January 24, 2012

COLUMBUS, Ohio – A medical scientist at The Ohio State University College of Medicine has recently received a five-year award from the National Institutes of Health (NIH) to support patient-centered research, with a focus on pharmacogenomics and personalized health care.

Joseph Kitzmiller, MD, PhD, CPI, research assistant professor in the departments of pharmacology and biomedical engineering at Ohio State, is the recipient of a Translational Scholar Career Award in Pharmacogenomics and Personalized Medicine. Along with Wolfgang Sadee, PhD, director of the Program in Pharmacogenomics, and Rebecca Jackson, MD, director of the Center for Clinical and Translational Science, both at The Ohio State University Medical Center, Kitzmiller will combine resources from the Pharmacogeomics Research Network and the Clinical and Translational Science Consortium, both supported by the NIH, to develop a comprehensive and adaptable multi-gene model for predicting how individual patients respond to statin therapy.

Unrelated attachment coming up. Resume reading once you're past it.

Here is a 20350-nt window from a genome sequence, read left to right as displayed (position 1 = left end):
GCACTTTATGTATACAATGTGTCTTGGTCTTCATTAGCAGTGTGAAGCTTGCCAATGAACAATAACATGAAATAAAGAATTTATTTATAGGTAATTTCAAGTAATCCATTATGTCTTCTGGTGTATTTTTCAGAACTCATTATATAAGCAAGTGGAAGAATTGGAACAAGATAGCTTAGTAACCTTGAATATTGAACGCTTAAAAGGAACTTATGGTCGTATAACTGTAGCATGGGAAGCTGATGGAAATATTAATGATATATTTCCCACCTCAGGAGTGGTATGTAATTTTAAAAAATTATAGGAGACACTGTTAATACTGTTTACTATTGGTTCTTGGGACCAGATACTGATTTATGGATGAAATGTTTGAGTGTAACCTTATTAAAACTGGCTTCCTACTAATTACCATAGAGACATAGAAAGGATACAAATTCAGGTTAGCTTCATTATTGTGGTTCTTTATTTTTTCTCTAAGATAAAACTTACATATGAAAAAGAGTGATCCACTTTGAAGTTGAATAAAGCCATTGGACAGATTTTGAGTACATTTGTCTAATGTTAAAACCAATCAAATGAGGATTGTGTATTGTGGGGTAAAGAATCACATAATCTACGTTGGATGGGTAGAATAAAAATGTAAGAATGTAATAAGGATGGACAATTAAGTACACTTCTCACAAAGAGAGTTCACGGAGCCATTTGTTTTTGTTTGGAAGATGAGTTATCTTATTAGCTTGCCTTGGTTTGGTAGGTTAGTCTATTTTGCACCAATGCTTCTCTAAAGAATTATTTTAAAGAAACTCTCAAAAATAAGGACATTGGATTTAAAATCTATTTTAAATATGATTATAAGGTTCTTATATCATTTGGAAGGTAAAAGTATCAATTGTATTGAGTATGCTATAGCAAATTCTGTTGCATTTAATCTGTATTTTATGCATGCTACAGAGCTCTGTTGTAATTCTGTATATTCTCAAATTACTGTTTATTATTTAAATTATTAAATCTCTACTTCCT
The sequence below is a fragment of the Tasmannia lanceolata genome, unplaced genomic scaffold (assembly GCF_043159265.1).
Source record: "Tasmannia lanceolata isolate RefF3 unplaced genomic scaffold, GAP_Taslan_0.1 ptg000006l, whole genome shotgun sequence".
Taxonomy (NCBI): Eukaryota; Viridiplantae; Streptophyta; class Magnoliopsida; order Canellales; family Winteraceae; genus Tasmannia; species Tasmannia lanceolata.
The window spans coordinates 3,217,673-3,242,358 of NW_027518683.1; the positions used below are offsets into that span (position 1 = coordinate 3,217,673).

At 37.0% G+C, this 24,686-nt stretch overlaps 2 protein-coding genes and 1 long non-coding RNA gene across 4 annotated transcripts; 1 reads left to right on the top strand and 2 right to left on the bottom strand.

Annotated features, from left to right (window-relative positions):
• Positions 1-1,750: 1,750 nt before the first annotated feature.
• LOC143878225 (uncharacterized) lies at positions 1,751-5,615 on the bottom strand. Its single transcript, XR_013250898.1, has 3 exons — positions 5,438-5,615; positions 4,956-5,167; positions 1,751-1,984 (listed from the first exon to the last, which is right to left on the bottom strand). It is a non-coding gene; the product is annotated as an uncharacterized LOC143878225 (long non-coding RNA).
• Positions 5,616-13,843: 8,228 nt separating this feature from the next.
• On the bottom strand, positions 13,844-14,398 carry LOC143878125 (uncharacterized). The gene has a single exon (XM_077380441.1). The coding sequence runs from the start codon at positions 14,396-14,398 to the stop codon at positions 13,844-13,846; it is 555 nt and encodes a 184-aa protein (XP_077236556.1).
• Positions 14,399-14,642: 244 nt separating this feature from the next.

Statins are one of the most commonly prescribed medication classes in the United States to help lower cholesterol levels in the blood, and are also known for their ability to help prevent heart attacks and stroke. However, not all patients benefit from taking statins and some experience undesirable side effects, including headaches, difficulty sleeping, and even potentially life-threatening muscle and liver problems.

“Our primary goal is to develop pharmacogenomic patient-selection strategies for improving statin efficacy and cost-effectiveness, and for reducing the incidence of associated adverse effects,” Kitzmiller says.


Contact: Sherri Kirk, College of Medicine Strategic Communications, 614.366.3277, or Sherri.Kirk@osumc.edu

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